Judge in Stanford Rape Blocked from Hearing Another Sexual Assault Case

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June 14, 2016; NPR, “The Two-Way”

To prevent him from hearing another sexual assault case with similar characteristics to the Stanford rape case of Brock Turner, a peremptory challenge has been filed against California Superior Court Judge Aaron Persky. As readers will recall, the sentence given in the Turner case was a minimal six months and three years’ probation.

Santa Clara District Attorney Jeff Rosen filed the challenge Tuesday to block Persky from hearing the case of a former Kaiser Permanente surgical nurse who is alleged to have assaulted a sedated patient. As readers will remember, the victim at Stanford was unconscious through Brock’s assault on her.

Additionally, a recall campaign has been launched against Persky, and last week at least 10 prospective jurors in an unrelated case last week asked to be relieved of the duty to serve if he was to be the judge.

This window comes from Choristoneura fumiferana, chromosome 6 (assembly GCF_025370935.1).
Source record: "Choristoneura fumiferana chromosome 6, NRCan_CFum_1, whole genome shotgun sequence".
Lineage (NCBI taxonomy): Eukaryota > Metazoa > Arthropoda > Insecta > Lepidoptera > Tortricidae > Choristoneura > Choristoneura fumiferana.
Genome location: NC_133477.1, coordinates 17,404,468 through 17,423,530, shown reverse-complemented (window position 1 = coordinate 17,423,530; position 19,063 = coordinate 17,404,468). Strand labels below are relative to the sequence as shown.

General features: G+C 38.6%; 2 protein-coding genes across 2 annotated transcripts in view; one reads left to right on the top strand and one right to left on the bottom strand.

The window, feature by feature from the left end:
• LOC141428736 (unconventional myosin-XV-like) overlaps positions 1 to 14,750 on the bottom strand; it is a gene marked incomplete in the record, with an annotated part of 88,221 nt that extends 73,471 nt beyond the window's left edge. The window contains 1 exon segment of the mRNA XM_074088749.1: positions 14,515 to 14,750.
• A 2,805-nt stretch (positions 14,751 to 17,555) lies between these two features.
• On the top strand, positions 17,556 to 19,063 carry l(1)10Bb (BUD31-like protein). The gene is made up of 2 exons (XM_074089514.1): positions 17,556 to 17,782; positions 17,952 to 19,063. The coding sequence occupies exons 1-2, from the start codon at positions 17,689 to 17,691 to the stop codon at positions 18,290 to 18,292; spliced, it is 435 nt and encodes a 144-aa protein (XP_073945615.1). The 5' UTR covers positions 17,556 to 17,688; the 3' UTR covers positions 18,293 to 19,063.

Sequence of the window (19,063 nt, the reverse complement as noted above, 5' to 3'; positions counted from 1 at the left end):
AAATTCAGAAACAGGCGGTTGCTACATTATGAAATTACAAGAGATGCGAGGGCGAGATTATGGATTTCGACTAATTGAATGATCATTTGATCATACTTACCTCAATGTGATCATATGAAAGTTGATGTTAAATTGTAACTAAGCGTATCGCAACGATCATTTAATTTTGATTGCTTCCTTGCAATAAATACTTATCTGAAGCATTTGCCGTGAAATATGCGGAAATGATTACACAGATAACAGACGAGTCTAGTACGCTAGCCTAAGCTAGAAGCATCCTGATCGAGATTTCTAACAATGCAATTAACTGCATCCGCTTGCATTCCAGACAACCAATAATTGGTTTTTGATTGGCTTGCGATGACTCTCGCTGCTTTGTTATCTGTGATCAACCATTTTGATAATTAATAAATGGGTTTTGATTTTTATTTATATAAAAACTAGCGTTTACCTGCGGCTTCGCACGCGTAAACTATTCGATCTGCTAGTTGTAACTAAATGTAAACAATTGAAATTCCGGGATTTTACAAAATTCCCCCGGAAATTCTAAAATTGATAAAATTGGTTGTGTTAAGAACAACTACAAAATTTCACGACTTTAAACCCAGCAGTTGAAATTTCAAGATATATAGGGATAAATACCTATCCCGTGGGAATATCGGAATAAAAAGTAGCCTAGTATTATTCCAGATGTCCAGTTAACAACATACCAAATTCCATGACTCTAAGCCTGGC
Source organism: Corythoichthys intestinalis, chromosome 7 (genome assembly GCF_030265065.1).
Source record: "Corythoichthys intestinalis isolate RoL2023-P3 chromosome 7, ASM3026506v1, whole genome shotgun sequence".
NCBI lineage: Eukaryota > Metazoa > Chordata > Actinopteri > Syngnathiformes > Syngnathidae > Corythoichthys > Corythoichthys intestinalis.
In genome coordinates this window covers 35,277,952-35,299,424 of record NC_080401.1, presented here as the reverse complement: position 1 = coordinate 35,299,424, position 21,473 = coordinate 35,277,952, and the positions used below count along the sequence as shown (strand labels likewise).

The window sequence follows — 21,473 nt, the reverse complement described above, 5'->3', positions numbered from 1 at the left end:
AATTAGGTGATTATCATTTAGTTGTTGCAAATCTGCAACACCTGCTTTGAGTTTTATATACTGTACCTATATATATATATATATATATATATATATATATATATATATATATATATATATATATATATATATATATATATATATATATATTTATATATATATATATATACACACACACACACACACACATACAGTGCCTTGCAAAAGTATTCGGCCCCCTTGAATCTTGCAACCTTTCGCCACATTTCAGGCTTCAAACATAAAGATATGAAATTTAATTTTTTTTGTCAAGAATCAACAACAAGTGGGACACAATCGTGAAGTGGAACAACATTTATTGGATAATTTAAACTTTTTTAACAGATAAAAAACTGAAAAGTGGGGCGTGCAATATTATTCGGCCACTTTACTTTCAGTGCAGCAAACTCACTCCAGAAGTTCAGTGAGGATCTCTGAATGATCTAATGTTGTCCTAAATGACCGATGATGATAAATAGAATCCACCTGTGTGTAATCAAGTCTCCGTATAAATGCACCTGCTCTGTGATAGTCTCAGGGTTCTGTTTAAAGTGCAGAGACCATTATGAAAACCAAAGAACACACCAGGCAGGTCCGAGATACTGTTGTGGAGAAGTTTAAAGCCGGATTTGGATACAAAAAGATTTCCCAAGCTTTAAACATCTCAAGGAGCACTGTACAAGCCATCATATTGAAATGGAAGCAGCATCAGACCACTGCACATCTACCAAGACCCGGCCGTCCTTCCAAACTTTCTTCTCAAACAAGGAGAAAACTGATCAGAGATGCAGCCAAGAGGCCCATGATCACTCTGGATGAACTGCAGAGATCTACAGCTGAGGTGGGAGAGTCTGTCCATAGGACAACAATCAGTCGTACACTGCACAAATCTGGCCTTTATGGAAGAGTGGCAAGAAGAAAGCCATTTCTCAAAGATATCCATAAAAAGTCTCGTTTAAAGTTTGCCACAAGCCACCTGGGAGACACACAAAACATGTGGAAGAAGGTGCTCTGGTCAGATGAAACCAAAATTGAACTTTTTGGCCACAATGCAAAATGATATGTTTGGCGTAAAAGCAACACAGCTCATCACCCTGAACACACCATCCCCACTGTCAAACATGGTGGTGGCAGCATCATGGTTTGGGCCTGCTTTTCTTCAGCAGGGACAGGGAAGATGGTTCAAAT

These are not the first jurors to express themselves on the sentencing. One of the jurors that served on the Stanford case told the Palo Alto Weekly last week he was “absolutely shocked and appalled” by the sentence. He wrote a letter saying as much to Persky, which read, in part:

During the sentencing, you said, “The trial is a search for the truth. It’s an imperfect process. But after the trial all sides should accept the jury’s findings.” It seems to me that you really did not accept the jury’s findings.

[…]

Justice has not been served in this case. The jury’s verdict of guilt on all three felony counts of sexual assault was completely disregarded in an effort to spare the perpetrator a “hardship.” What message does this send to [the victim], and indeed all victims of sexual assault and rape, especially those on college campuses? Your concern was for the impact on the assailant. I vehemently disagree; our concern should be for the victim.

Shame on you.

—Ruth McCambridge